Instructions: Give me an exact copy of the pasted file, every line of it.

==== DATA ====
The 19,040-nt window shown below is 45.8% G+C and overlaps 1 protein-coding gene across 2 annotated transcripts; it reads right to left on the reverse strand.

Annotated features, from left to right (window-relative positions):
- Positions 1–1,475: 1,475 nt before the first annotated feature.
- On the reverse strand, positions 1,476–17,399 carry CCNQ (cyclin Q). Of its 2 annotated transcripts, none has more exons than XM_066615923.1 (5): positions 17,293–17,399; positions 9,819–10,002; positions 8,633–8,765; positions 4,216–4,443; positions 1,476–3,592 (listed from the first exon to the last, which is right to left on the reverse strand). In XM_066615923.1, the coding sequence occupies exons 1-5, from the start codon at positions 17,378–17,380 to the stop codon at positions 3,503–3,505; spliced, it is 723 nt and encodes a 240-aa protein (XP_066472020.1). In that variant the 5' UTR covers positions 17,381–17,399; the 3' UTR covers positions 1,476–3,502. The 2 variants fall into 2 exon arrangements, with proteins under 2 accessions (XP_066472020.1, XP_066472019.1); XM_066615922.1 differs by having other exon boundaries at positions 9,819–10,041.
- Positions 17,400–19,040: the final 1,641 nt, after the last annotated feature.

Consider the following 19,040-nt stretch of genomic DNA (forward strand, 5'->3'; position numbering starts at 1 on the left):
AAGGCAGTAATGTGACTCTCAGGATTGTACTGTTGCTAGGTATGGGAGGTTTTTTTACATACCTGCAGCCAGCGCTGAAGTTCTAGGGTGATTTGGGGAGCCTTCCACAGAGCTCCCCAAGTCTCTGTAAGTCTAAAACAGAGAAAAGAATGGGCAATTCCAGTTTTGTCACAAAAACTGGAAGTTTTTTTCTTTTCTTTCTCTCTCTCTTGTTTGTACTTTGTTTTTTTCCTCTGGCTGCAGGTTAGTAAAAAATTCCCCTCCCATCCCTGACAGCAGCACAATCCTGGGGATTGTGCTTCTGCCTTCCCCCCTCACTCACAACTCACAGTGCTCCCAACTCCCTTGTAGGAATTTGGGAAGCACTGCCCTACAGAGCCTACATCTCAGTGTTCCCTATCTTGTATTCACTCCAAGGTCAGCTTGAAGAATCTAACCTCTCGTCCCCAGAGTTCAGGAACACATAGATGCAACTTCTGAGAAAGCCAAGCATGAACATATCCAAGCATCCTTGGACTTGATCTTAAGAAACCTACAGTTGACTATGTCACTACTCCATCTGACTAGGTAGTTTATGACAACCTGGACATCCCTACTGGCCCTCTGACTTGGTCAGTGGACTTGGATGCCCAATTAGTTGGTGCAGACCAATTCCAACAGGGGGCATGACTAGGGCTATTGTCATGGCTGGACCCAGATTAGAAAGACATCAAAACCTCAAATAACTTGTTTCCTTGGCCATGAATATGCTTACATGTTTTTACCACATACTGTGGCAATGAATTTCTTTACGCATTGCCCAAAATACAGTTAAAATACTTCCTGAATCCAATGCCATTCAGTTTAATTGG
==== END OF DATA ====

The 19,040-nt window shown below is 45.8% G+C and overlaps 1 protein-coding gene across 2 annotated transcripts; it reads right to left on the reverse strand.

Annotated features, from left to right (window-relative positions):
- Positions 1–1,475: 1,475 nt before the first annotated feature.
- On the reverse strand, positions 1,476–17,399 carry CCNQ (cyclin Q). Of its 2 annotated transcripts, none has more exons than XM_066615923.1 (5): positions 17,293–17,399; positions 9,819–10,002; positions 8,633–8,765; positions 4,216–4,443; positions 1,476–3,592 (listed from the first exon to the last, which is right to left on the reverse strand). In XM_066615923.1, the coding sequence occupies exons 1-5, from the start codon at positions 17,378–17,380 to the stop codon at positions 3,503–3,505; spliced, it is 723 nt and encodes a 240-aa protein (XP_066472020.1). In that variant the 5' UTR covers positions 17,381–17,399; the 3' UTR covers positions 1,476–3,502. The 2 variants fall into 2 exon arrangements, with proteins under 2 accessions (XP_066472020.1, XP_066472019.1); XM_066615922.1 differs by having other exon boundaries at positions 9,819–10,041.
- Positions 17,400–19,040: the final 1,641 nt, after the last annotated feature.

Consider the following 19,040-nt stretch of genomic DNA (forward strand, 5'->3'; position numbering starts at 1 on the left):
AAGGCAGTAATGTGACTCTCAGGATTGTACTGTTGCTAGGTATGGGAGGTTTTTTTACATACCTGCAGCCAGCGCTGAAGTTCTAGGGTGATTTGGGGAGCCTTCCACAGAGCTCCCCAAGTCTCTGTAAGTCTAAAACAGAGAAAAGAATGGGCAATTCCAGTTTTGTCACAAAAACTGGAAGTTTTTTTCTTTTCTTTCTCTCTCTCTTGTTTGTACTTTGTTTTTTTCCTCTGGCTGCAGGTTAGTAAAAAATTCCCCTCCCATCCCTGACAGCAGCACAATCCTGGGGATTGTGCTTCTGCCTTCCCCCCTCACTCACAACTCACAGTGCTCCCAACTCCCTTGTAGGAATTTGGGAAGCACTGCCCTACAGAGCCTACATCTCAGTGTTCCCTATCTTGTATTCACTCCAAGGTCAGCTTGAAGAATCTAACCTCTCGTCCCCAGAGTTCAGGAACACATAGATGCAACTTCTGAGAAAGCCAAGCATGAACATATCCAAGCATCCTTGGACTTGATCTTAAGAAACCTACAGTTGACTATGTCACTACTCCATCTGACTAGGTAGTTTATGACAACCTGGACATCCCTACTGGCCCTCTGACTTGGTCAGTGGACTTGGATGCCCAATTAGTTGGTGCAGACCAATTCCAACAGGGGGCATGACTAGGGCTATTGTCATGGCTGGACCCAGATTAGAAAGACATCAAAACCTCAAATAACTTGTTTCCTTGGCCATGAATATGCTTACATGTTTTTACCACATACTGTGGCAATGAATTTCTTTACGCATTGCCCAAAATACAGTTAAAATACTTCCTGAATCCAATGCCATTCAGTTTAATTGG